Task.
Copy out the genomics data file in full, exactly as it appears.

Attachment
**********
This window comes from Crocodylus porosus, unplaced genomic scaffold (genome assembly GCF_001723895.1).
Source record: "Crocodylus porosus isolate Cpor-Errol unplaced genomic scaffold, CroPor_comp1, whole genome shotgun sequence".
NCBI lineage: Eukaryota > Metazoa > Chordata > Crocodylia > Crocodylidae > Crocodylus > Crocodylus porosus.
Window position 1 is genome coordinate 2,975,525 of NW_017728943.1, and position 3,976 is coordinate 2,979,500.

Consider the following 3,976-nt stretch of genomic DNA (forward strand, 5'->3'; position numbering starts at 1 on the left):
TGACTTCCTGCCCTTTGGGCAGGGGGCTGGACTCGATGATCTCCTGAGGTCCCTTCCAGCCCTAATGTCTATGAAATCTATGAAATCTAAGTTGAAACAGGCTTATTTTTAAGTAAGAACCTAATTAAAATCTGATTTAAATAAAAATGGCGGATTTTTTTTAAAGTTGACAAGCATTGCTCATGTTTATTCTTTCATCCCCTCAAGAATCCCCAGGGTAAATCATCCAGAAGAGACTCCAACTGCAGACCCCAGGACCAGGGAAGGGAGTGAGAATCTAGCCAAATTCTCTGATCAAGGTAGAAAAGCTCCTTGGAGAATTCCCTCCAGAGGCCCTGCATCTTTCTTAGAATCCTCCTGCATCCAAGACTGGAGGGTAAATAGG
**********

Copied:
This window comes from Crocodylus porosus, unplaced genomic scaffold (genome assembly GCF_001723895.1).
Source record: "Crocodylus porosus isolate Cpor-Errol unplaced genomic scaffold, CroPor_comp1, whole genome shotgun sequence".
NCBI lineage: Eukaryota > Metazoa > Chordata > Crocodylia > Crocodylidae > Crocodylus > Crocodylus porosus.
Window position 1 is genome coordinate 2,975,525 of NW_017728943.1, and position 3,976 is coordinate 2,979,500.

Consider the following 3,976-nt stretch of genomic DNA (forward strand, 5'->3'; position numbering starts at 1 on the left):
TGACTTCCTGCCCTTTGGGCAGGGGGCTGGACTCGATGATCTCCTGAGGTCCCTTCCAGCCCTAATGTCTATGAAATCTATGAAATCTAAGTTGAAACAGGCTTATTTTTAAGTAAGAACCTAATTAAAATCTGATTTAAATAAAAATGGCGGATTTTTTTTAAAGTTGACAAGCATTGCTCATGTTTATTCTTTCATCCCCTCAAGAATCCCCAGGGTAAATCATCCAGAAGAGACTCCAACTGCAGACCCCAGGACCAGGGAAGGGAGTGAGAATCTAGCCAAATTCTCTGATCAAGGTAGAAAAGCTCCTTGGAGAATTCCCTCCAGAGGCCCTGCATCTTTCTTAGAATCCTCCTGCATCCAAGACTGGAGGGTAAATAGG